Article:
Macadamia farmers get jittery over China plans
One of the fastest growing agricultural sectors in Kenya is macadamia.
With farm gate prices hitting Sh200 a kilo at the close of the harvesting season in September, farmers are planting more trees to exploit the opportunity.
However, what threatens to burst this bubble is China's entry into the picture. China produces about 25,000 tonnes of the nuts annually.
China is one of the key markets for local nuts, importing about 6,000 mainly unprocessed tonnes of nuts every year.
According to Nut Processors Association of Kenya (NUTPAK) executive officer Charles Muigai, a delegation at this year's Macadamia Symposium in China was told that the Chinese government has started planting more than 10 million trees, hoping to be one of the biggest macadamia producers on the planet.
Should the Far East country produce 50,000 tonnes of nuts annually, it could threaten Kenya's export market.
This prospect has thrown the industry into a spin, with stakeholders keen on increasing production and seeking new markets.
Following the anticipated competition, NUTPAK is organising activities to sensitise farmers on good crop husbandry.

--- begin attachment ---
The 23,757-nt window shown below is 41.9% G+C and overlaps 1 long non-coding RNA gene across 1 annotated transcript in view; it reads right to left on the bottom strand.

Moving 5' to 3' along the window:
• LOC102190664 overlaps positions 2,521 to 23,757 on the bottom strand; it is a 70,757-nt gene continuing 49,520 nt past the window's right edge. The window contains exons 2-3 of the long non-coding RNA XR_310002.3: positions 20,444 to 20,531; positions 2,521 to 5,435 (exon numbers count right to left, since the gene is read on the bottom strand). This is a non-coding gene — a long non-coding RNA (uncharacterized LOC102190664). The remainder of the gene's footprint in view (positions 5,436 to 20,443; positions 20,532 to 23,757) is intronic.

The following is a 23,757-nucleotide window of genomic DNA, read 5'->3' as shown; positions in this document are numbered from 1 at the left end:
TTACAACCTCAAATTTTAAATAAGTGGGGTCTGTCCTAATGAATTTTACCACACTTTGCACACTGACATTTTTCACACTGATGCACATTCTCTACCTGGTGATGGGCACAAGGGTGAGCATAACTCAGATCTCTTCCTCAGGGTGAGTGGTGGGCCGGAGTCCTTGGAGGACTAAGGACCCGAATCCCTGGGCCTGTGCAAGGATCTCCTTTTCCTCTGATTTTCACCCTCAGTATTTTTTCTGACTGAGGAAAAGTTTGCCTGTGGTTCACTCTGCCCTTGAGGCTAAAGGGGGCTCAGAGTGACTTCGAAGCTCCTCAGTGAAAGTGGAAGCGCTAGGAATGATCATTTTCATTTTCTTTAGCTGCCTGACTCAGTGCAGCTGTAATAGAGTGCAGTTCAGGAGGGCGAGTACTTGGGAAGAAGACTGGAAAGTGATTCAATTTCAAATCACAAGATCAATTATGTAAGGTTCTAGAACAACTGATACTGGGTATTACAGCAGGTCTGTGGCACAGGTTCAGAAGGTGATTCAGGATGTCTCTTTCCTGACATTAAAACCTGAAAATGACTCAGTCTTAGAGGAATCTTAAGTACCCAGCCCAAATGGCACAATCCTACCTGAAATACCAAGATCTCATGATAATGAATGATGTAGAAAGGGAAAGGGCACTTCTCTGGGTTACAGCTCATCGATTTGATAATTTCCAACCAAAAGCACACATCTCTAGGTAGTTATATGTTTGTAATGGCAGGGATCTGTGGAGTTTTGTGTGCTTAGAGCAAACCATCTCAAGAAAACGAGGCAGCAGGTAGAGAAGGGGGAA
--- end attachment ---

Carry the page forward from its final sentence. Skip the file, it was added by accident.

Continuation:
It will peak in March when the next harvesting season starts.
According to NUTPAK, the campaign will cost about Sh10 million.
The organisation will then register farmers into market clusters and issue them with smart cards in a project estimated to cost Sh50 million.
However, Mr Richard Ndegwa, the interim head of the Nut and Oil Crops Directorate at the Agriculture and Food Authority, downplayed the Chinese threat, saying Kenya's main market is the United States.
“We are also holding talks with Cuba and other Caribbean countries to buy our nuts,” Mr Ndegwa said.
He added that the agency is working with other stakeholders to increase production from 41,000 tonnes of macadamia to about 100,000 by 2022.